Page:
One of the (many) great things about cycle touring is the way you can penetrate and withdraw from towns and cities by secret hidden ways and roads less well travelled.
You explore the frontier zone where the rural and the urban face off against each other. Pushing back and forth, fighting over scraps of land as plants grow in the corners of used car lots, and new roads cut across wasteland fields. Earth is scraped and piled high as land is cleared and then the seeds that were hidden all burst into bloom and decay. The people in these zones are strange figures too. Modern day frontier folk from both rural and the urban circling each other warily. Fields of maize grow hard up against new supersheds, and the scraggy horses inhabit overgrazed pasture behind corrugated hedgerows. Elsewhere suburban tendrils throw mazes of twisty little path-roads between commerce and country. Stuff you never normal see laid out in this frontier land.
Suffice to say Miss OSM took me in to Vannes and out again through such territories.
Whilst there at Vincent’s modern flat in Rue du les 4 freres Creac’h (which I think is the Breton version of Creagh, but I failed to find out more or who the four brothers were) I went out to wander the city streets after dark in the warm night air. Plenty of good eating houses even with many closed for the end of the season. Down by the port I remembered the incident of the French Tickler with the crew of Penlena ’04. Good times.
Made good progress to Surzur at 20km in slightly over an hour despite stopping to wonder at this imprisoned lady in white above a cave.
Enjoying a cafe au lait and croissants I was entertained by a couple of old women french gite owners and the landlady moaning about the outrages of their english holiday guests over the summer. Coming over here with their funny cooking and complaining that they can’t get Radio 4!
When a motorway gets built sometimes the old main road it replaces is left alongside separated behind a hedge and bereft of all traffic bar the very occasional car and free for cyclists to use.
Such is the way from Suzur to Muzillac. Centuries of improvement have smoothed out the corners and eased the gradients and now tens of years of benign neglect have not yet charged much of a toll so the surface was still good and the way was superfast. 32km down and averaging well over 17km/hr
Rising out of Muzillac caught a glimpse of the sea not far away to the South, but I was intent on pressing on. Toward the bright horizon in the East I set my way.
Lanes and more open farmland. Maize coming in leaving the black dirt open and beckoning to the rain. The pace picked up.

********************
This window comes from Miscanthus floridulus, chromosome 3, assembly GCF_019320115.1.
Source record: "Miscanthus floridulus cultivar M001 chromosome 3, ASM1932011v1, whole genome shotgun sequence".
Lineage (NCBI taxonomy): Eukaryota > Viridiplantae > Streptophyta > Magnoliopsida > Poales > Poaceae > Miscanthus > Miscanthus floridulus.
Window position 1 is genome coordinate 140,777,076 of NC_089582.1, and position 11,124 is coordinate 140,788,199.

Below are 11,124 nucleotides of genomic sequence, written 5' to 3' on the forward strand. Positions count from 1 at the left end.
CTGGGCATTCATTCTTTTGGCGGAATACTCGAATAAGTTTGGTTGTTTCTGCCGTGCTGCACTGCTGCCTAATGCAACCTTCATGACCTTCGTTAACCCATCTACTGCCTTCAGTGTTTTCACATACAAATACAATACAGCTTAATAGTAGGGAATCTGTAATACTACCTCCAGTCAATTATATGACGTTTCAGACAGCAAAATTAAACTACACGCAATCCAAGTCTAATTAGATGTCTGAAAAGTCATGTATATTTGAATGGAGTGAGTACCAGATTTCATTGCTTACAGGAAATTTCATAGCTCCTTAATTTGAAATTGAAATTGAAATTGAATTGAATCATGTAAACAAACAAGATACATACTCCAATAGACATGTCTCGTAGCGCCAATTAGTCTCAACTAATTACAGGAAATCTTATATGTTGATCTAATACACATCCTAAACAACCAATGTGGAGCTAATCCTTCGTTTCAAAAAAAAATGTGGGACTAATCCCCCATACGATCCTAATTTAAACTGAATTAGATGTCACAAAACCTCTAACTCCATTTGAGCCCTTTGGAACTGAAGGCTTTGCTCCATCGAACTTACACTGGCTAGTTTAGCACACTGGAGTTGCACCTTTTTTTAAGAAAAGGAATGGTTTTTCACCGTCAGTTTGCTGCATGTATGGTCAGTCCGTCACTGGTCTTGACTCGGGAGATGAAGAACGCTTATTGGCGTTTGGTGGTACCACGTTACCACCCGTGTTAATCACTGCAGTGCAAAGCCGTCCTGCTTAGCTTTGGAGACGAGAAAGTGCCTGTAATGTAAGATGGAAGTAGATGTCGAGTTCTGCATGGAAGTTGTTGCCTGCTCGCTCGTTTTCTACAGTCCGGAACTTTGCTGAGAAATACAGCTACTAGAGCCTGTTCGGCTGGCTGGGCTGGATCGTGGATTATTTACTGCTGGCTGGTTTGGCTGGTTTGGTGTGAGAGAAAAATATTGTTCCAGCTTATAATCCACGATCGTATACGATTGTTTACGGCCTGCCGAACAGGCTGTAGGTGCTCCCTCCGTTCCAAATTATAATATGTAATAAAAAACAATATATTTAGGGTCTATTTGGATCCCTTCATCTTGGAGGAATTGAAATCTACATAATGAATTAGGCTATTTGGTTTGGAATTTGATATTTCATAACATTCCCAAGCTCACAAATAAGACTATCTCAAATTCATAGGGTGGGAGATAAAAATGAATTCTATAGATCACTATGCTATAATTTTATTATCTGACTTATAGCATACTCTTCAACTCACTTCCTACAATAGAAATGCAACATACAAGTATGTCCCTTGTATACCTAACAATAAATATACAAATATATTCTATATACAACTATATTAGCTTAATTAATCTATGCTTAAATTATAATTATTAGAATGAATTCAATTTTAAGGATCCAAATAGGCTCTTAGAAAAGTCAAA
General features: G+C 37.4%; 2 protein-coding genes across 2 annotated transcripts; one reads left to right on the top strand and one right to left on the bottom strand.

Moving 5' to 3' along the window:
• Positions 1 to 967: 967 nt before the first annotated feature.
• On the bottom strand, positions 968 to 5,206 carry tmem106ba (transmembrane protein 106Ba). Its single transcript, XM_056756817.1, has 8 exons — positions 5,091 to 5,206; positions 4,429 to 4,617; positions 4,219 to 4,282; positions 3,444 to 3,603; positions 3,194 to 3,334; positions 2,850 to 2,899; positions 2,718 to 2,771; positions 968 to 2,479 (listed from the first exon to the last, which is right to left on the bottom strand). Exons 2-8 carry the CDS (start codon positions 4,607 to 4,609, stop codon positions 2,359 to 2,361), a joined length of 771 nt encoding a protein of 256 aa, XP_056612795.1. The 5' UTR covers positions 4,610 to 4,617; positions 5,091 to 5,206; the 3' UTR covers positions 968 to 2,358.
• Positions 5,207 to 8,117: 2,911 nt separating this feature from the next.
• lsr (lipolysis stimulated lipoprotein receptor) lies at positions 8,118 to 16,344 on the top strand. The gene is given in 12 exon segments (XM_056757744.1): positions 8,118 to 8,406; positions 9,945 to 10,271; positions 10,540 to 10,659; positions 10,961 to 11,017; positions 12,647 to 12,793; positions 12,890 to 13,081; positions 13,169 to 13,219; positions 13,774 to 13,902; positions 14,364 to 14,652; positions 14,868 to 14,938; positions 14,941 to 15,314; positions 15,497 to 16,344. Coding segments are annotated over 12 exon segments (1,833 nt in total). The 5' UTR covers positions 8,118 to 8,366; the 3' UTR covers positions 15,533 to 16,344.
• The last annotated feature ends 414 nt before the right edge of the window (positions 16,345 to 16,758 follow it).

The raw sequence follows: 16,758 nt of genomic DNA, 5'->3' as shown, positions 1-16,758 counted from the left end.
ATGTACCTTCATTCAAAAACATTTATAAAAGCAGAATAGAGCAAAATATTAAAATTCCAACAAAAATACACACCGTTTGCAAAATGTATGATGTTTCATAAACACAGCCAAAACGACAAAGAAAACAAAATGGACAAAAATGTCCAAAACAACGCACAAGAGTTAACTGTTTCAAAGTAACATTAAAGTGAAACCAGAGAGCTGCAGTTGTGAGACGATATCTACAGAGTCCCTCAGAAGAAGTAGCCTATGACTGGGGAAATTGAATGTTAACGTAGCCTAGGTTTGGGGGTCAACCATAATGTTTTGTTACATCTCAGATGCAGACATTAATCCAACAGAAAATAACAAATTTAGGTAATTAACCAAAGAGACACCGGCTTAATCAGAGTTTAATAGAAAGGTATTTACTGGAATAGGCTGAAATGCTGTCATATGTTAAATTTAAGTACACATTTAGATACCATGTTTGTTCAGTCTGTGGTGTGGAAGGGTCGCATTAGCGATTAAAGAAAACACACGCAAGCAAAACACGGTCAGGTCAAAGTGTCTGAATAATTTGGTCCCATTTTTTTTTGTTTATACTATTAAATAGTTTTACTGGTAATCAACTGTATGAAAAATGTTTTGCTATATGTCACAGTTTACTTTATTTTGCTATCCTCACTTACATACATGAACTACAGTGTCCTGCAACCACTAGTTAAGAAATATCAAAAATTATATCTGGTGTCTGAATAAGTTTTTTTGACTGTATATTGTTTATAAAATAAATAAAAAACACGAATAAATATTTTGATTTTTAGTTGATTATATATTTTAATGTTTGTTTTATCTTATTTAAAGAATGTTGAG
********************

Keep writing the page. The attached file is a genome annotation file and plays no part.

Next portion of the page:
Very few apple orchards today as we leave Brittany and enter Loire-Atlantique where they were making late hay.
Stopping for the late afternoon espresso I sit facing West, where I have come from and see heavy dark clouds massing. A warm wind from the west probably helps explain the excellent pace today. Plus it hasn’t been too hilly. All the time I have had a bright horizon in front and expecting the blue to break through not noticing what was happening behind.
SE wind on Tuesday, S yesterday, SW and now W today. Cloud to the S, then W then W & N. Sounds like there’s a storm somewhere beyond Finistere. Hope it misses you back home.
Must press on as the wind smells of damp. Have to find a shop to buy food for tonight but haven’t passed through even a village for ages. Start making detours to possible places with food shops but all are closed. Final shot when within 8km of the end is to detor again into Blain where I am relieved to find a Lidl (never expected to be saying that) and little else. By the time I come out it has started spitting. 45mins to kill before my host gets back from work and only 20min ride left so dive into a grotty empty bar for the nearly-arrived beer.
When I emerge it is slightly more than spitting but not wet enough to want to put waterproofs on, so head off at speed so that body warmth evaporates the rain as fast as it falls. 20 mins later I’m there and not really wet.
117km today at a rolling speed of 18.7 km/hr. This daily improvement surely can not continue. Nine hours on the road, six and a bit in the saddle.
Now its proper raining, but I’m inside fed comfortable and had a most enjoyable long chat with David the Welsh (lived in france since ’79 though) host. Time for bed.
Day 4 track: 21st Sept 2017